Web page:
EAGLE PASS Pop. 22,413 Alt. 797


First U.S. settlement at site on Rio Grande began during Mexican War with establishment of temporary Camp Eagle Pass. In 1849 permanent Fort Duncan was founded. Today an international gateway and tourist center, seat of Maverick County, and retail shipping center for 40,000-acre irrigated winter-garden region. International bridge to Piedras Negras, just across Rio Grande, connects U.S. 57 with Mexico 57 that leads to Monclova, Sattillo, San Luis Potosi and Mexico City. Portions of the route through scenic areas of Sierra Madres. Sportsmen enjoy fishing for the famous (and huge) Rio Grande catfish, hunting for white-tailed deer and upland game birds.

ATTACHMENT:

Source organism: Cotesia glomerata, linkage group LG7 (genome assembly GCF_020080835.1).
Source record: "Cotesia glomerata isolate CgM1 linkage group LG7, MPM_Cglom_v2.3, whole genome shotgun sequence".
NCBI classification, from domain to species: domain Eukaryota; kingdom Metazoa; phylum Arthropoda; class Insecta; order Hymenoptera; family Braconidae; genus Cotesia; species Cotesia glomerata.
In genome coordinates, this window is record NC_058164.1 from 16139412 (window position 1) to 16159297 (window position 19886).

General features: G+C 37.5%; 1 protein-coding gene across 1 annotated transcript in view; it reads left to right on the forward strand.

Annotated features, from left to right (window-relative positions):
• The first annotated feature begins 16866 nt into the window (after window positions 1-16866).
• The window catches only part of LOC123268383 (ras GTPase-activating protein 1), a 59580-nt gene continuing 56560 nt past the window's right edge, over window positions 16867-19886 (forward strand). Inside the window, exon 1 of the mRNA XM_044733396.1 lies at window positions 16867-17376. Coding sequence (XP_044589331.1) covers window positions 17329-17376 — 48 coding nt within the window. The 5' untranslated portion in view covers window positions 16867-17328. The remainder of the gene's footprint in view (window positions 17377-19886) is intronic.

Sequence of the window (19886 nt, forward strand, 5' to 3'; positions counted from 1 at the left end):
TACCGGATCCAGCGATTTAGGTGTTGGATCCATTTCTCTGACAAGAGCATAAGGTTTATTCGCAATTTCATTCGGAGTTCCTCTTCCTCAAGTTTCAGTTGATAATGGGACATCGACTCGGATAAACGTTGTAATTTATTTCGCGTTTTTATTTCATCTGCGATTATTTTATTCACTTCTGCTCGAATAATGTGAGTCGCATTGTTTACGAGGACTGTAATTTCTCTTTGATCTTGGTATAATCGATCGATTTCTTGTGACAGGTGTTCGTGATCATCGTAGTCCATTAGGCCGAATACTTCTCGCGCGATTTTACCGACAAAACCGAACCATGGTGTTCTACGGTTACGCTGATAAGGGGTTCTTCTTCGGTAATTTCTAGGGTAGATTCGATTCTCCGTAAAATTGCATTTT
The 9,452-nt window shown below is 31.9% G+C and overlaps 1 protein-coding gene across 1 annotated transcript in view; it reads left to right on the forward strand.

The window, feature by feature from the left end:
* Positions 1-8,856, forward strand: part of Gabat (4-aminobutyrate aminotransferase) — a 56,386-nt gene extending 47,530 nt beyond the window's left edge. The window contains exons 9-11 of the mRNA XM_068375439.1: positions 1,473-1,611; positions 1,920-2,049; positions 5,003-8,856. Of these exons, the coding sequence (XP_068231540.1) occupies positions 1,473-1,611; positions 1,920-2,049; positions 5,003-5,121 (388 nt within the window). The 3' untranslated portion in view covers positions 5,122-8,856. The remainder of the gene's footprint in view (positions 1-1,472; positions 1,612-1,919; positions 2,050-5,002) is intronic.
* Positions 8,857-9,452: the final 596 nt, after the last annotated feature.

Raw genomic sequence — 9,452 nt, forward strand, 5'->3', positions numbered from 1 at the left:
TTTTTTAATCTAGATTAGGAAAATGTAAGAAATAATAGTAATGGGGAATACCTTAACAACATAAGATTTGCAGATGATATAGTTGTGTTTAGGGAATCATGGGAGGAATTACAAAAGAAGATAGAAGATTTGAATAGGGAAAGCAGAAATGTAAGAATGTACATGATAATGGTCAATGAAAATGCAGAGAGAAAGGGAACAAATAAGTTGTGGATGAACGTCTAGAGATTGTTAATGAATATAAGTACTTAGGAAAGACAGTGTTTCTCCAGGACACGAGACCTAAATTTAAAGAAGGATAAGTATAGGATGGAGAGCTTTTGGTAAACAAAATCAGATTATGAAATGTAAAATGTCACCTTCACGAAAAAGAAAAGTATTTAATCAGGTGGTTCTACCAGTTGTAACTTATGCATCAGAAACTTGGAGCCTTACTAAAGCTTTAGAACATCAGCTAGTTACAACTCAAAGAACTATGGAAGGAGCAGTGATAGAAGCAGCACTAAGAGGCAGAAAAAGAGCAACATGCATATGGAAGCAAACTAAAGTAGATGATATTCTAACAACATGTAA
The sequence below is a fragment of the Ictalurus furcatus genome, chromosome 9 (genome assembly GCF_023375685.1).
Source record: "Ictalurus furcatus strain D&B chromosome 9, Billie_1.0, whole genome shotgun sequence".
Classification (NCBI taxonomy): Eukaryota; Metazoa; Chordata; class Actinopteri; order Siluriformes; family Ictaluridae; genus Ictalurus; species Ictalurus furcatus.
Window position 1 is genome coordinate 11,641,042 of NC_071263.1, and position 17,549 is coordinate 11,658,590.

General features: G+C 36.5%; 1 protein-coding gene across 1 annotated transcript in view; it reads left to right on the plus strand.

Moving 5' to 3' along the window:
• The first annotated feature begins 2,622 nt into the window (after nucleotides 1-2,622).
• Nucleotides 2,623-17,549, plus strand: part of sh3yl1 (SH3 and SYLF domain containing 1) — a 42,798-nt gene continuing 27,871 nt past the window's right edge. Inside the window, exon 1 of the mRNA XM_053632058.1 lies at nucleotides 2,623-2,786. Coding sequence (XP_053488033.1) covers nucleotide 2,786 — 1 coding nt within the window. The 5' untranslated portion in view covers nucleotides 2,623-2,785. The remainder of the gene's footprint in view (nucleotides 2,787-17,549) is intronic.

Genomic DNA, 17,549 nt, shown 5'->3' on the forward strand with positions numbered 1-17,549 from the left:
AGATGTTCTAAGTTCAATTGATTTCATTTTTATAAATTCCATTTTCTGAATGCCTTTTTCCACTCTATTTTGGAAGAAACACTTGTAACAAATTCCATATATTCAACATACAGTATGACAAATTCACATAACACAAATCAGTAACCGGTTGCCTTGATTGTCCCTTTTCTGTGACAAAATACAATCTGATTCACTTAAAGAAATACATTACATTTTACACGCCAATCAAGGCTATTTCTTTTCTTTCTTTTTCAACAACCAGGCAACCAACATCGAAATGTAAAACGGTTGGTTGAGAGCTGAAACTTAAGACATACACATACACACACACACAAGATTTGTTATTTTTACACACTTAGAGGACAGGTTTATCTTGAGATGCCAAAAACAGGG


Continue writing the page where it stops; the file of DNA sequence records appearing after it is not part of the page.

Eight miles south of city is 125-acre site being developed as federal reservation for Kickapoo Indians, a tribe that for years had special border-crossing permission.

Fort Duncan-

Established 1849 and occupied by three companies of 1st U.S. Infant Regiment. During Civil War, post was occupied by Confederate troops of Frontier Regiment. Federal troops reoccupied post 1868; it remained under military authority until 1916. Many restored stone buildings form center of municipal park and spacious country club.

Piedras Negras-

Mexican city across Rio Grande from Eagle Pass, population about 33,000. Handicraft items at bargain prices in many shops and traditional Mexican market area. Restaurants and popular night clubs; bullfights at intervals throughout summer months. (See MEXICO )



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